GENEALOGY-DNA-L ArchivesArchiver > GENEALOGY-DNA > 2003-11 > 1068921631
From: David Faux <>
Subject: Re: [DNA] DNA of the Isles
Date: Sat, 15 Nov 2003 10:40:32 -0800 (PST)
Hello Grant and everyone:
Your reasoning is sound to me (especially since this is the approach I also use).
My conclusion as to the origin of my R1b haplotype is derived from all the sources you note in your posting - but most particularly the judicial use of the "Haplogroup Database".
The few markers used in the YSTR Database means that matches are, in my case, found all over the map from Spain to Poland. Useless. Both the Oxford Ancestors and the Ybase Databases are too small and too skewed (most of the participants are from the USA or Britain and it is not representative of the world at large). The same problem of "skewedness" applied to the REO database of FTDNA - largely thanks to the large number of surname studies represented there and thus large numbers of the same haplotypes. That leaves us with the Haplogroup Database at FTDNA which was collected scientifically, has representation from around the world, and includes the haplogroup of participants via SNP testing.
Using the Haplogroup Database it would appear that there is no reasonable chance that my English ancestors were Celtic from Britain. Of 12 markers, it takes 4 mutations from my haplotype to find one match from Wales. A single Scotland match and two from Ireland show up at 2 mutations. At the one mutation level (11 / 12 match) there is one from Shetland (a part of Scotland which was settled by the Norse). This profile is probably enough to rule out Celtic from the British Isles.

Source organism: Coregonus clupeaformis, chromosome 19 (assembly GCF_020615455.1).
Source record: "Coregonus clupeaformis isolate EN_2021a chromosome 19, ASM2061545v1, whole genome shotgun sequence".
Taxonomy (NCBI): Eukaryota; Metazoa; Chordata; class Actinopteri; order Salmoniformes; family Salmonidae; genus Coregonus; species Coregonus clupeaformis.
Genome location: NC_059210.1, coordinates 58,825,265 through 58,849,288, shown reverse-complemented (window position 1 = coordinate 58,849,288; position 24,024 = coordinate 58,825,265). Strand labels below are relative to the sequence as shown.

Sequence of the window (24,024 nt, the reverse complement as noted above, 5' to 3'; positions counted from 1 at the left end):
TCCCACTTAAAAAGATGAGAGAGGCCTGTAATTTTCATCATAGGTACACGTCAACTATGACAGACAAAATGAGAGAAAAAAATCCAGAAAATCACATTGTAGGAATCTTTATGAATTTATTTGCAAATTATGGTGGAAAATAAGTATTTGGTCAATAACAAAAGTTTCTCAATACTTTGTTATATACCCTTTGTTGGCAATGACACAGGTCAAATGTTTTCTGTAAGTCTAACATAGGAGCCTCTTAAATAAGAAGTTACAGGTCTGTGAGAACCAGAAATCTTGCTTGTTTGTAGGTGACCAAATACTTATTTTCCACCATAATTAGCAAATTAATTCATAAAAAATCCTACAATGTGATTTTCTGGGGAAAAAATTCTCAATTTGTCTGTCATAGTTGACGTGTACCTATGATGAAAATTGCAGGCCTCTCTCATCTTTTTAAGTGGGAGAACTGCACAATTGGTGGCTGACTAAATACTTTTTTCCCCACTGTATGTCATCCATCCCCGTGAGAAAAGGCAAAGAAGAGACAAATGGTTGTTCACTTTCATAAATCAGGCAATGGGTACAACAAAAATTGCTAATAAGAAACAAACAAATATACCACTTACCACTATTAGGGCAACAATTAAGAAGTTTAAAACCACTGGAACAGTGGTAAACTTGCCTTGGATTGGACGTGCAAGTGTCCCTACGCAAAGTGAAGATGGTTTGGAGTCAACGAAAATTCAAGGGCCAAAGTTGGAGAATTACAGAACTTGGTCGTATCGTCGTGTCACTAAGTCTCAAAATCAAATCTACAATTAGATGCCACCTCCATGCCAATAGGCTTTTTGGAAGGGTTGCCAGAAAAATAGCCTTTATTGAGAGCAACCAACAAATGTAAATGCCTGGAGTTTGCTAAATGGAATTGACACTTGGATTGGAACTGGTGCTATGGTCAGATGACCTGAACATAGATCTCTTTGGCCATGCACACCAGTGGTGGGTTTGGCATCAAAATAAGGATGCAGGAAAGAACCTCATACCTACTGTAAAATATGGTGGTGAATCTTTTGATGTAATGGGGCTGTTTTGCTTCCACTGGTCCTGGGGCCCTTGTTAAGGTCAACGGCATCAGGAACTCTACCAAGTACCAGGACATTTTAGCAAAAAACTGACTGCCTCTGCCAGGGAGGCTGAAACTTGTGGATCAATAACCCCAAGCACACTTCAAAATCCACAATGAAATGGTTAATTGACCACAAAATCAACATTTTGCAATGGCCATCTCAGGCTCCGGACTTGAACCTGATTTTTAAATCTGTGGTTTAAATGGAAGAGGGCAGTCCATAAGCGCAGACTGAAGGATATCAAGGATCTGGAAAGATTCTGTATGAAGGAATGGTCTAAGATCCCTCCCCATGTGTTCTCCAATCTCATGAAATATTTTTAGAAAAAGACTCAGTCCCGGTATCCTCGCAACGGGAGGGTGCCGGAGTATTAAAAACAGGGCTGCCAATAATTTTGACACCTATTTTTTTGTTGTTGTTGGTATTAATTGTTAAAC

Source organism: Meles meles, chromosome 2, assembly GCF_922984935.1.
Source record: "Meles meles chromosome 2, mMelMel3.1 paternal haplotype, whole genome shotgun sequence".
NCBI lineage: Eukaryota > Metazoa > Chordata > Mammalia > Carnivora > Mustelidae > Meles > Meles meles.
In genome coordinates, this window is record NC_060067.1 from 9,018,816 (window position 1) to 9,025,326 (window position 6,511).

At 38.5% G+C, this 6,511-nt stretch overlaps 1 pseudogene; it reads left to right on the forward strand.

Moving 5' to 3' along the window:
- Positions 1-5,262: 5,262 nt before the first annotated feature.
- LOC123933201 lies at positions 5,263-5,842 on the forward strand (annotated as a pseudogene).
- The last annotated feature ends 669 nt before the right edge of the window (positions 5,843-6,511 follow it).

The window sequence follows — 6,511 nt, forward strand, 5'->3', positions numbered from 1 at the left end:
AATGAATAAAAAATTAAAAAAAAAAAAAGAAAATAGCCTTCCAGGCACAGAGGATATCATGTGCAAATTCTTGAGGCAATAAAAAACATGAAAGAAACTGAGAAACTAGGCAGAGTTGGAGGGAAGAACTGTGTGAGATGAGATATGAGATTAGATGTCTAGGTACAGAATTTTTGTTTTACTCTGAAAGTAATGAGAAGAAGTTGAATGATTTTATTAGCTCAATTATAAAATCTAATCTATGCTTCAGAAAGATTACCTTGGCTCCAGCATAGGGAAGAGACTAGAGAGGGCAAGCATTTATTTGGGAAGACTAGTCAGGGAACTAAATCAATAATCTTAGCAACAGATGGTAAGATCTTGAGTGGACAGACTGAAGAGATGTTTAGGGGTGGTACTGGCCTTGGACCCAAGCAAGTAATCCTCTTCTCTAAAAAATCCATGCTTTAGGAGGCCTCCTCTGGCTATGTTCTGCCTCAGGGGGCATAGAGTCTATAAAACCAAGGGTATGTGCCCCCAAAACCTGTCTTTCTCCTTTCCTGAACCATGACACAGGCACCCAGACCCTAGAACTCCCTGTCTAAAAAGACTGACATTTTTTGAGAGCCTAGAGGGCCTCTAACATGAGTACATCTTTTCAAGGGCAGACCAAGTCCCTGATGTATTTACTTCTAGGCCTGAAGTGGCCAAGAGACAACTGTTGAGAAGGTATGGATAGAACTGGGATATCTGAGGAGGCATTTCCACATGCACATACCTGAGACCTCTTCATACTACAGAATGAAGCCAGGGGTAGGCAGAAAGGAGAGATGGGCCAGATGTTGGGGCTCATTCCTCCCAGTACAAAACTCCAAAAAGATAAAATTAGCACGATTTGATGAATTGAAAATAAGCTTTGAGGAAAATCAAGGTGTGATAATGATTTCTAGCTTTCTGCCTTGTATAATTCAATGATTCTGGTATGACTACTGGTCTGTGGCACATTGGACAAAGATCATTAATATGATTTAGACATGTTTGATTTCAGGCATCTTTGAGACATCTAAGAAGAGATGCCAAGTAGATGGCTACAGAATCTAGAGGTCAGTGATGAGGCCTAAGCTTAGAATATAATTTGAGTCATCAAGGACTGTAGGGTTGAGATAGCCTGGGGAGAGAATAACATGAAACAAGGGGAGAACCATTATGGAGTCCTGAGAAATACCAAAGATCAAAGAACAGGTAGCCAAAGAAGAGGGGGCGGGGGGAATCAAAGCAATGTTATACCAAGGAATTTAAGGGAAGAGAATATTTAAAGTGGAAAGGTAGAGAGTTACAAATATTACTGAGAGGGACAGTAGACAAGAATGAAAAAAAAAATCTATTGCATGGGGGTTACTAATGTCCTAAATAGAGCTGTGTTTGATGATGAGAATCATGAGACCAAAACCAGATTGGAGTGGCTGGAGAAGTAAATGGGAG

The most matches at each stage are from Iceland, followed by France and Norway. Curiously, at the three step mutation the largest number of matches is still found in Iceland, but add Shetland with 12 participants out of a sample of 38, and 4 Greenland Inuit (with European admixture).
The point, with some R1b haplotypes it may be fairly straightforward to interpret the results - if one uses the Haplogroup Database offered by FTDNA - which is composed of data collected by Dr. Michael Hammer of the University of Arizona.
Palden <> wrote:
Hi all !
We know that it has been very difficult to sub-divide the Angle, Jute and Saxon DNA from that of the Danish Vikings, thus pointing to a common genesis.
Similarly if R1b is found in northern Invader populations similarly it shares a common Celtic or Proto-Celtic genesis.
In terms of R1b we are talking about waves of R1b migration to the Isles.
The problem facing researchers is that families of R1b may show the same STR markers due to similar mutations happening in very distantly related families, in comparison these Y-DNA lineages will look closer than they actually are.
For genealogical purposes and ones family history, this is a model I use for my research
Dr. David K. Faux, P.O. Box 192, Seal Beach, CA, 90740, USA